Gavin Examines the Biden Administration’s Joint Pursuit of National Wealth and Security
Jul 20, 2021 | National Security Law
Francis J. Gavin, Giovanni Agnelli Distinguished Professor and the inaugural director of the Henry A. Kissinger Center for Global Affairs at SAIS-Johns Hopkins University, as well as former Director of the Strauss Center, recently published an article in War on the Rocks titled “Economics and U.S. National Security.” Noting the Biden administration’s explicit linking of U.S. foreign policy and the economic wellbeing of the middle class. In an effort to ascertain if these two goals are indeed mutually compatible, Gavin highlights five big issues that must be addressed and understood.
The first is the tension between economics and security, which he notes generates four specific dilemmas that may only be remedied by way of prudent grand strategy. The second issue to be addressed is America’s economic history. In this section, Gavin provides a brief overview of the nation’s economic development and sources of national wealth, its regulatory approach to managing the economy, and the areas where America’s economic policy has failed to deliver benefits to the general American public. The third issue affecting the relationship between U.S. national security and economics is the fact that “the United States is different.” Gavin discusses America’s unique worldview, underscoring how its historical approach to international trade and empire distinguishes it from other major world powers. The final issue Gavin addresses is “American foreign economic policy after 1945,” which he divides into four different periods of time in order to dispel the myth that U.S. foreign economic policy developed in a linear fashion in the postwar period.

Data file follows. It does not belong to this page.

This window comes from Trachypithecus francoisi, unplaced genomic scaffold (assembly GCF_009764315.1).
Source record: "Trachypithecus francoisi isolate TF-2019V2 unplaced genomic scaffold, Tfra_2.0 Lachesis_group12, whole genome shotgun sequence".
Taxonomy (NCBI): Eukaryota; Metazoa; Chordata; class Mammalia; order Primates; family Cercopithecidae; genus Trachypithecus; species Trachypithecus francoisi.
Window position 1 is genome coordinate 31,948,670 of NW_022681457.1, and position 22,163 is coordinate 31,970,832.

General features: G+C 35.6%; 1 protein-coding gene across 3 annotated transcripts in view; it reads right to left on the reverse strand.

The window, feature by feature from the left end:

Gavin then identifies the “five big questions about the future of the American economy” that the Biden administration would need to examine if it is to successfully center its foreign economic policy around domestic interests. He concludes by noting that this goal, while “commendable,” “may not be as easy or simple as one might think,” and the administration’s handling of this issue will certainly have consequences for years to come. Read the full article here.